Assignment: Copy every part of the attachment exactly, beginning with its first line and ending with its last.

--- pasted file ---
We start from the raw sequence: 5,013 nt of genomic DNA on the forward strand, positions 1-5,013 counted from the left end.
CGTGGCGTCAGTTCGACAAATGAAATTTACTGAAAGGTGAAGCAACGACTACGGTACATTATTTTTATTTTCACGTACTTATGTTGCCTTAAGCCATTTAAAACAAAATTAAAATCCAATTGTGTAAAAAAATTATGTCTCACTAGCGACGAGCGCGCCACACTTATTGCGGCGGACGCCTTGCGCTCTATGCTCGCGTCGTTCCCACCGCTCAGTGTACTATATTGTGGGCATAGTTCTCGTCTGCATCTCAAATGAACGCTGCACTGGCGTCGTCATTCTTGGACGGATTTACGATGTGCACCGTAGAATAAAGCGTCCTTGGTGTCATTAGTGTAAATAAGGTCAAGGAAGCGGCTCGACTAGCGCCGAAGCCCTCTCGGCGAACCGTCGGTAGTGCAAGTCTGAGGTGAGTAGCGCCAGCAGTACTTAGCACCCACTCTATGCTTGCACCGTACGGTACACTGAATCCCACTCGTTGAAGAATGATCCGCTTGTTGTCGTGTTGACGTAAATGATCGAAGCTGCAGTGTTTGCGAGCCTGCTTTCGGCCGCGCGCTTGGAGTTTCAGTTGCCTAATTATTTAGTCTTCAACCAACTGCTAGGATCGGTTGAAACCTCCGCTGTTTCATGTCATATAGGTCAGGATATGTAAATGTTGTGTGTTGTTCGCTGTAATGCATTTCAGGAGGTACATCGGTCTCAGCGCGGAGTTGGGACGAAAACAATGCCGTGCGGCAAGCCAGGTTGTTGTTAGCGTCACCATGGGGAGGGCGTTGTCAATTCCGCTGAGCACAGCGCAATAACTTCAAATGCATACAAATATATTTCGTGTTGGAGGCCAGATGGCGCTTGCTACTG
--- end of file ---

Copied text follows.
We start from the raw sequence: 5,013 nt of genomic DNA on the forward strand, positions 1-5,013 counted from the left end.
CGTGGCGTCAGTTCGACAAATGAAATTTACTGAAAGGTGAAGCAACGACTACGGTACATTATTTTTATTTTCACGTACTTATGTTGCCTTAAGCCATTTAAAACAAAATTAAAATCCAATTGTGTAAAAAAATTATGTCTCACTAGCGACGAGCGCGCCACACTTATTGCGGCGGACGCCTTGCGCTCTATGCTCGCGTCGTTCCCACCGCTCAGTGTACTATATTGTGGGCATAGTTCTCGTCTGCATCTCAAATGAACGCTGCACTGGCGTCGTCATTCTTGGACGGATTTACGATGTGCACCGTAGAATAAAGCGTCCTTGGTGTCATTAGTGTAAATAAGGTCAAGGAAGCGGCTCGACTAGCGCCGAAGCCCTCTCGGCGAACCGTCGGTAGTGCAAGTCTGAGGTGAGTAGCGCCAGCAGTACTTAGCACCCACTCTATGCTTGCACCGTACGGTACACTGAATCCCACTCGTTGAAGAATGATCCGCTTGTTGTCGTGTTGACGTAAATGATCGAAGCTGCAGTGTTTGCGAGCCTGCTTTCGGCCGCGCGCTTGGAGTTTCAGTTGCCTAATTATTTAGTCTTCAACCAACTGCTAGGATCGGTTGAAACCTCCGCTGTTTCATGTCATATAGGTCAGGATATGTAAATGTTGTGTGTTGTTCGCTGTAATGCATTTCAGGAGGTACATCGGTCTCAGCGCGGAGTTGGGACGAAAACAATGCCGTGCGGCAAGCCAGGTTGTTGTTAGCGTCACCATGGGGAGGGCGTTGTCAATTCCGCTGAGCACAGCGCAATAACTTCAAATGCATACAAATATATTTCGTGTTGGAGGCCAGATGGCGCTTGCTACTG